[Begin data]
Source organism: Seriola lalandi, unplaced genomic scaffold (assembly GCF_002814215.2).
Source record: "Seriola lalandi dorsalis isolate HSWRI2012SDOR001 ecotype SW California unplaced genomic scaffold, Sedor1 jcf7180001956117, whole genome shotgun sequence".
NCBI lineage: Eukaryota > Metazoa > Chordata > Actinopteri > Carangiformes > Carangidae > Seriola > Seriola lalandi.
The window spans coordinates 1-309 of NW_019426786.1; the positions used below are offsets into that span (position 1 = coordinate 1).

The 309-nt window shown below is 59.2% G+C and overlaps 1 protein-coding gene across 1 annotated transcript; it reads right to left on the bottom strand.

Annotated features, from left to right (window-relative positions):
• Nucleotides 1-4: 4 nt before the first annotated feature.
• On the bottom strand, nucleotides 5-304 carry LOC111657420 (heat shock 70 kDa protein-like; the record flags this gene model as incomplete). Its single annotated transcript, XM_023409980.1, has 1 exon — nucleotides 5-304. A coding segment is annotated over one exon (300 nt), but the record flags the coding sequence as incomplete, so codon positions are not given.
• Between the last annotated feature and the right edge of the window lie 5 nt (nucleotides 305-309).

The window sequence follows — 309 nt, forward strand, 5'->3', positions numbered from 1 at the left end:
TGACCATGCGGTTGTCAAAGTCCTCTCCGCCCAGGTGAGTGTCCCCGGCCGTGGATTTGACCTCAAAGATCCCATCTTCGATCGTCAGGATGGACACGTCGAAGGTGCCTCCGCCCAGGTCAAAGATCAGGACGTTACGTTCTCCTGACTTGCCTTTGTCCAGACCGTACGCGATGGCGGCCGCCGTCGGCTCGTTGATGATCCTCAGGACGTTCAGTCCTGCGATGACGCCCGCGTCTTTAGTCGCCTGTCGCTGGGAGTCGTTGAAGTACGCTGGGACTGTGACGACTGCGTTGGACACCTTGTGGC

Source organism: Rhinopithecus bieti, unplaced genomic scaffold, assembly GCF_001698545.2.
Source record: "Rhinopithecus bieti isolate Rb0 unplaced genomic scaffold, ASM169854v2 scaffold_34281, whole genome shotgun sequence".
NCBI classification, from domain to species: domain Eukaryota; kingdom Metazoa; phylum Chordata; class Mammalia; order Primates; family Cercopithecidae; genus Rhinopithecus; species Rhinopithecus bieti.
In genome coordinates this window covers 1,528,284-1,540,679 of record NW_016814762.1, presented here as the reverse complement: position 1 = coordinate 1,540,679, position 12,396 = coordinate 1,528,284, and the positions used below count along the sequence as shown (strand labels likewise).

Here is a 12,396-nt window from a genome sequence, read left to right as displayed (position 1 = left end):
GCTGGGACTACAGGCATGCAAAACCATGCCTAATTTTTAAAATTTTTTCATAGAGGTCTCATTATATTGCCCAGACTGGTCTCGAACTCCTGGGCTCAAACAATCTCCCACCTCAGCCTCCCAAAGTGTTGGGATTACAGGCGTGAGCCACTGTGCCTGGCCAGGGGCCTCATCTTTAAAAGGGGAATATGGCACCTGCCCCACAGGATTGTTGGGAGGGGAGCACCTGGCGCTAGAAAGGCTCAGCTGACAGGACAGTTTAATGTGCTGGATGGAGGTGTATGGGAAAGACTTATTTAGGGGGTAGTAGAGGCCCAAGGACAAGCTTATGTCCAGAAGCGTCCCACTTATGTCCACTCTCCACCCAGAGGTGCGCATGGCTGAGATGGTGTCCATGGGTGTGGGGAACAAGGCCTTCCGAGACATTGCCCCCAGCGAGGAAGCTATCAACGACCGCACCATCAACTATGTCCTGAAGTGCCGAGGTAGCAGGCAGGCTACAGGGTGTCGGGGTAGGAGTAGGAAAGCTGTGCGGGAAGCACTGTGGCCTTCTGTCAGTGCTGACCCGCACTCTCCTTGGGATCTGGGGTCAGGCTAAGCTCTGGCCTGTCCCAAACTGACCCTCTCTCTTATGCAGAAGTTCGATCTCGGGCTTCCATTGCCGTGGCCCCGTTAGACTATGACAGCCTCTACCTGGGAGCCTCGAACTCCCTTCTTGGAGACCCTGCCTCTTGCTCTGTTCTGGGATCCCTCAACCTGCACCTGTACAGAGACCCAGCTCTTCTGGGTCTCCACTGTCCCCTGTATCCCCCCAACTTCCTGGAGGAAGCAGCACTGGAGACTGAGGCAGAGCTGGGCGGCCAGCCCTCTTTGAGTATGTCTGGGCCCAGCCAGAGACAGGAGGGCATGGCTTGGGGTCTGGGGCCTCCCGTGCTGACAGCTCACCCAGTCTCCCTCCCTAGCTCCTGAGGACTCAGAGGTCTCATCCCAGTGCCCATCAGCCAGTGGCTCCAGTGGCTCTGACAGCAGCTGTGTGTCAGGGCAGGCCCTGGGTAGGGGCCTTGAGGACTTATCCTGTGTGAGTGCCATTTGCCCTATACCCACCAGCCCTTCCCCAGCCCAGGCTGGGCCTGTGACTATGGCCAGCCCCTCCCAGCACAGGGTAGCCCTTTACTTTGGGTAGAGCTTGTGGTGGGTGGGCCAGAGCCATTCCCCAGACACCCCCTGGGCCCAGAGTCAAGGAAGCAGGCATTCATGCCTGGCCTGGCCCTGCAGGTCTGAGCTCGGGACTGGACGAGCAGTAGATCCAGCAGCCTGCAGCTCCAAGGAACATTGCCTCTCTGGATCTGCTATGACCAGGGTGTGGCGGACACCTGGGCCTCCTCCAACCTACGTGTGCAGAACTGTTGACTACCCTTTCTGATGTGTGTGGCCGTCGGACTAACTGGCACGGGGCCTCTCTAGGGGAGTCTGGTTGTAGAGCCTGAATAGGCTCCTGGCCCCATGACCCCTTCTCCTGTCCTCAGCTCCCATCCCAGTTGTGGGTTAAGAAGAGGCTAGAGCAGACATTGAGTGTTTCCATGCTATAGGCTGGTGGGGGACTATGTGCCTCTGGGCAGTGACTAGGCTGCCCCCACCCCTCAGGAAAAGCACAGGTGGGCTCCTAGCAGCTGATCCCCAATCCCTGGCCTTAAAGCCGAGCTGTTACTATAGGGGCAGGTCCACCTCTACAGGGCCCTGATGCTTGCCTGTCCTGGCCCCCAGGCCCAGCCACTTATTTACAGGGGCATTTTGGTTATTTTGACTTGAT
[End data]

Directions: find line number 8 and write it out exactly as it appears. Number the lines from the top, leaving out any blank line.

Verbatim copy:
• On the bottom strand, nucleotides 5-304 carry LOC111657420 (heat shock 70 kDa protein-like; the record flags this gene model as incomplete). Its single annotated transcript, XM_023409980.1, has 1 exon — nucleotides 5-304. A coding segment is annotated over one exon (300 nt), but the record flags the coding sequence as incomplete, so codon positions are not given.